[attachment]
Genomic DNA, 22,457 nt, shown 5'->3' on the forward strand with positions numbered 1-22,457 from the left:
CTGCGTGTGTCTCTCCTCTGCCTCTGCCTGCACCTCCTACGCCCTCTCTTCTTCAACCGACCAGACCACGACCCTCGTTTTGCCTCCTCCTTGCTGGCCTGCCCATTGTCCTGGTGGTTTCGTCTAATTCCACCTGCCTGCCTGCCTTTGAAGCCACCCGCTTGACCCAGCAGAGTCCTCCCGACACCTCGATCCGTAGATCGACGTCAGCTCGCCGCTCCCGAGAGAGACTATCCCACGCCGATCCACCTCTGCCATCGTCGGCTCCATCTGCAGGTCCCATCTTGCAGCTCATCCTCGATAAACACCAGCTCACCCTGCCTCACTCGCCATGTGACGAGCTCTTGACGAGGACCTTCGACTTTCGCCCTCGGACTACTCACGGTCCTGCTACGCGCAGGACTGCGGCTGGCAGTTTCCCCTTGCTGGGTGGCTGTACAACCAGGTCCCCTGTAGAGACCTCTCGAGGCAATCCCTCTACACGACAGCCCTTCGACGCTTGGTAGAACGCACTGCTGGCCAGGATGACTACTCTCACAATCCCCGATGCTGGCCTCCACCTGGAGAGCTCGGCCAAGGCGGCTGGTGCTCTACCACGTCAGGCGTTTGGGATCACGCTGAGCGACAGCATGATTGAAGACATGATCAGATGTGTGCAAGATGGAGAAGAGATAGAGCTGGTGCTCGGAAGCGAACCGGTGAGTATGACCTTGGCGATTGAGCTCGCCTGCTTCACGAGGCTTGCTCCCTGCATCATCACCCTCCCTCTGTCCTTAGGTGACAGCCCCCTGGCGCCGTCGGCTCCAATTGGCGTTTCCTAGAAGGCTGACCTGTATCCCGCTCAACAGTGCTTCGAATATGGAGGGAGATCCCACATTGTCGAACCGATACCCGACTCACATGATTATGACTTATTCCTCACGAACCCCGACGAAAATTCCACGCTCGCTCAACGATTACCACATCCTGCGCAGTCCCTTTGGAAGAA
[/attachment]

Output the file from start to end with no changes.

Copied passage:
Genomic DNA, 22,457 nt, shown 5'->3' on the forward strand with positions numbered 1-22,457 from the left:
CTGCGTGTGTCTCTCCTCTGCCTCTGCCTGCACCTCCTACGCCCTCTCTTCTTCAACCGACCAGACCACGACCCTCGTTTTGCCTCCTCCTTGCTGGCCTGCCCATTGTCCTGGTGGTTTCGTCTAATTCCACCTGCCTGCCTGCCTTTGAAGCCACCCGCTTGACCCAGCAGAGTCCTCCCGACACCTCGATCCGTAGATCGACGTCAGCTCGCCGCTCCCGAGAGAGACTATCCCACGCCGATCCACCTCTGCCATCGTCGGCTCCATCTGCAGGTCCCATCTTGCAGCTCATCCTCGATAAACACCAGCTCACCCTGCCTCACTCGCCATGTGACGAGCTCTTGACGAGGACCTTCGACTTTCGCCCTCGGACTACTCACGGTCCTGCTACGCGCAGGACTGCGGCTGGCAGTTTCCCCTTGCTGGGTGGCTGTACAACCAGGTCCCCTGTAGAGACCTCTCGAGGCAATCCCTCTACACGACAGCCCTTCGACGCTTGGTAGAACGCACTGCTGGCCAGGATGACTACTCTCACAATCCCCGATGCTGGCCTCCACCTGGAGAGCTCGGCCAAGGCGGCTGGTGCTCTACCACGTCAGGCGTTTGGGATCACGCTGAGCGACAGCATGATTGAAGACATGATCAGATGTGTGCAAGATGGAGAAGAGATAGAGCTGGTGCTCGGAAGCGAACCGGTGAGTATGACCTTGGCGATTGAGCTCGCCTGCTTCACGAGGCTTGCTCCCTGCATCATCACCCTCCCTCTGTCCTTAGGTGACAGCCCCCTGGCGCCGTCGGCTCCAATTGGCGTTTCCTAGAAGGCTGACCTGTATCCCGCTCAACAGTGCTTCGAATATGGAGGGAGATCCCACATTGTCGAACCGATACCCGACTCACATGATTATGACTTATTCCTCACGAACCCCGACGAAAATTCCACGCTCGCTCAACGATTACCACATCCTGCGCAGTCCCTTTGGAAGAA